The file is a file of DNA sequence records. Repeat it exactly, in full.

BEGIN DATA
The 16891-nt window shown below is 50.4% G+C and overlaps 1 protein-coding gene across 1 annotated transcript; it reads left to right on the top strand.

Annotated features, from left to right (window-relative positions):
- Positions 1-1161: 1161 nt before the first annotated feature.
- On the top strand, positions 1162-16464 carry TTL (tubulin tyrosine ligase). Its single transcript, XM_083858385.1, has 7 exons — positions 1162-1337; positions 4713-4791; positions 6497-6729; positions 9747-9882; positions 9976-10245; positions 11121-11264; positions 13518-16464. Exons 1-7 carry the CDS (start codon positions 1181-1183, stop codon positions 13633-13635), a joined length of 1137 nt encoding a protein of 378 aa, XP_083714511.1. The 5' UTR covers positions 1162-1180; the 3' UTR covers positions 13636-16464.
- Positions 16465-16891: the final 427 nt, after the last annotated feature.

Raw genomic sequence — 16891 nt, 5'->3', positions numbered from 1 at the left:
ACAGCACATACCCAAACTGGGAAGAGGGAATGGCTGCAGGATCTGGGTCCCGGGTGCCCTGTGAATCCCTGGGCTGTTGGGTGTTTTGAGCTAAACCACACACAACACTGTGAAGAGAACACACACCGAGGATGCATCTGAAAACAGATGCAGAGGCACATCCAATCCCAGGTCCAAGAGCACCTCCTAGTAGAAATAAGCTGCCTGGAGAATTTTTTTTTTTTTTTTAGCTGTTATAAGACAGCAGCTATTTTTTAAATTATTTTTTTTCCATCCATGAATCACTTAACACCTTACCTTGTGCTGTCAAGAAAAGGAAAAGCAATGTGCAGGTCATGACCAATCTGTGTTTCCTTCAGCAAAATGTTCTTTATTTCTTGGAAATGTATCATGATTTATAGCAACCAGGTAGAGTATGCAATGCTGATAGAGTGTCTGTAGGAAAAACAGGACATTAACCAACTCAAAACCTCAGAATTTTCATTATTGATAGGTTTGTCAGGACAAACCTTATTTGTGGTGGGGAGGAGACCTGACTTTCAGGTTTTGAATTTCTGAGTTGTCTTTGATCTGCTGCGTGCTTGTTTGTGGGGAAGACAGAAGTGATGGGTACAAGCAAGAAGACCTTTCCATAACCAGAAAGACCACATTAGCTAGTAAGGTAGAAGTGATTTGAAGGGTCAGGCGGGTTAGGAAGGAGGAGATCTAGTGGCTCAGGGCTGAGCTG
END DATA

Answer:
The 16891-nt window shown below is 50.4% G+C and overlaps 1 protein-coding gene across 1 annotated transcript; it reads left to right on the top strand.

Annotated features, from left to right (window-relative positions):
- Positions 1-1161: 1161 nt before the first annotated feature.
- On the top strand, positions 1162-16464 carry TTL (tubulin tyrosine ligase). Its single transcript, XM_083858385.1, has 7 exons — positions 1162-1337; positions 4713-4791; positions 6497-6729; positions 9747-9882; positions 9976-10245; positions 11121-11264; positions 13518-16464. Exons 1-7 carry the CDS (start codon positions 1181-1183, stop codon positions 13633-13635), a joined length of 1137 nt encoding a protein of 378 aa, XP_083714511.1. The 5' UTR covers positions 1162-1180; the 3' UTR covers positions 13636-16464.
- Positions 16465-16891: the final 427 nt, after the last annotated feature.

Raw genomic sequence — 16891 nt, 5'->3', positions numbered from 1 at the left:
ACAGCACATACCCAAACTGGGAAGAGGGAATGGCTGCAGGATCTGGGTCCCGGGTGCCCTGTGAATCCCTGGGCTGTTGGGTGTTTTGAGCTAAACCACACACAACACTGTGAAGAGAACACACACCGAGGATGCATCTGAAAACAGATGCAGAGGCACATCCAATCCCAGGTCCAAGAGCACCTCCTAGTAGAAATAAGCTGCCTGGAGAATTTTTTTTTTTTTTTTAGCTGTTATAAGACAGCAGCTATTTTTTAAATTATTTTTTTTCCATCCATGAATCACTTAACACCTTACCTTGTGCTGTCAAGAAAAGGAAAAGCAATGTGCAGGTCATGACCAATCTGTGTTTCCTTCAGCAAAATGTTCTTTATTTCTTGGAAATGTATCATGATTTATAGCAACCAGGTAGAGTATGCAATGCTGATAGAGTGTCTGTAGGAAAAACAGGACATTAACCAACTCAAAACCTCAGAATTTTCATTATTGATAGGTTTGTCAGGACAAACCTTATTTGTGGTGGGGAGGAGACCTGACTTTCAGGTTTTGAATTTCTGAGTTGTCTTTGATCTGCTGCGTGCTTGTTTGTGGGGAAGACAGAAGTGATGGGTACAAGCAAGAAGACCTTTCCATAACCAGAAAGACCACATTAGCTAGTAAGGTAGAAGTGATTTGAAGGGTCAGGCGGGTTAGGAAGGAGGAGATCTAGTGGCTCAGGGCTGAGCTG